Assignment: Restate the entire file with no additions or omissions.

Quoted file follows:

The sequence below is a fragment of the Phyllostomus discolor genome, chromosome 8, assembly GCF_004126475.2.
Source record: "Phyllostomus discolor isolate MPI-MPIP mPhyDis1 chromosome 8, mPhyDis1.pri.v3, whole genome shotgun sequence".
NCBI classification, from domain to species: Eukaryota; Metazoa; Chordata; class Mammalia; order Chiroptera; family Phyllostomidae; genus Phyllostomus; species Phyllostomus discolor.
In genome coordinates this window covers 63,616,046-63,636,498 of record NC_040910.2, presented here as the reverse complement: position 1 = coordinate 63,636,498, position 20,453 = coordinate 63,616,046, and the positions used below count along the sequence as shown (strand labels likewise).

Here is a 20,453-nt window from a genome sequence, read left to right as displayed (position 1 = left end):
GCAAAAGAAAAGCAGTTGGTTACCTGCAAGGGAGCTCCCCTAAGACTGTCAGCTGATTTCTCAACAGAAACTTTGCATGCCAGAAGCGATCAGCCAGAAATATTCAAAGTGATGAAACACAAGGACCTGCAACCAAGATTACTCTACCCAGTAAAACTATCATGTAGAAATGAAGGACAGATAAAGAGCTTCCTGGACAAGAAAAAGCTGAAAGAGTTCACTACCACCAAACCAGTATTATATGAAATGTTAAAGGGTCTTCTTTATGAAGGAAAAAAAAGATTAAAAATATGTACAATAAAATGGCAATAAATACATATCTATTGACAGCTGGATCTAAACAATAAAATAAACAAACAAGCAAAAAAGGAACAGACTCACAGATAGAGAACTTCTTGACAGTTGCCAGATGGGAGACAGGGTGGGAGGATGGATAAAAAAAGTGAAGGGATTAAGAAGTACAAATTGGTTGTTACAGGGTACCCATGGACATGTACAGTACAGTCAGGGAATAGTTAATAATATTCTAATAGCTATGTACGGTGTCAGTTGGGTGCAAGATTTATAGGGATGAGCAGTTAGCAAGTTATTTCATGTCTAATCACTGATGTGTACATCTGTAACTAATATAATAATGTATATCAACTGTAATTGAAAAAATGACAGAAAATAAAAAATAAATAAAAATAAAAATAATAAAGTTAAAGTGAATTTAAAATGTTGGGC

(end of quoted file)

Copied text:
The sequence below is a fragment of the Phyllostomus discolor genome, chromosome 8, assembly GCF_004126475.2.
Source record: "Phyllostomus discolor isolate MPI-MPIP mPhyDis1 chromosome 8, mPhyDis1.pri.v3, whole genome shotgun sequence".
NCBI classification, from domain to species: Eukaryota; Metazoa; Chordata; class Mammalia; order Chiroptera; family Phyllostomidae; genus Phyllostomus; species Phyllostomus discolor.
In genome coordinates this window covers 63,616,046-63,636,498 of record NC_040910.2, presented here as the reverse complement: position 1 = coordinate 63,636,498, position 20,453 = coordinate 63,616,046, and the positions used below count along the sequence as shown (strand labels likewise).

Here is a 20,453-nt window from a genome sequence, read left to right as displayed (position 1 = left end):
GCAAAAGAAAAGCAGTTGGTTACCTGCAAGGGAGCTCCCCTAAGACTGTCAGCTGATTTCTCAACAGAAACTTTGCATGCCAGAAGCGATCAGCCAGAAATATTCAAAGTGATGAAACACAAGGACCTGCAACCAAGATTACTCTACCCAGTAAAACTATCATGTAGAAATGAAGGACAGATAAAGAGCTTCCTGGACAAGAAAAAGCTGAAAGAGTTCACTACCACCAAACCAGTATTATATGAAATGTTAAAGGGTCTTCTTTATGAAGGAAAAAAAAGATTAAAAATATGTACAATAAAATGGCAATAAATACATATCTATTGACAGCTGGATCTAAACAATAAAATAAACAAACAAGCAAAAAAGGAACAGACTCACAGATAGAGAACTTCTTGACAGTTGCCAGATGGGAGACAGGGTGGGAGGATGGATAAAAAAAGTGAAGGGATTAAGAAGTACAAATTGGTTGTTACAGGGTACCCATGGACATGTACAGTACAGTCAGGGAATAGTTAATAATATTCTAATAGCTATGTACGGTGTCAGTTGGGTGCAAGATTTATAGGGATGAGCAGTTAGCAAGTTATTTCATGTCTAATCACTGATGTGTACATCTGTAACTAATATAATAATGTATATCAACTGTAATTGAAAAAATGACAGAAAATAAAAAATAAATAAAAATAAAAATAATAAAGTTAAAGTGAATTTAAAATGTTGGGC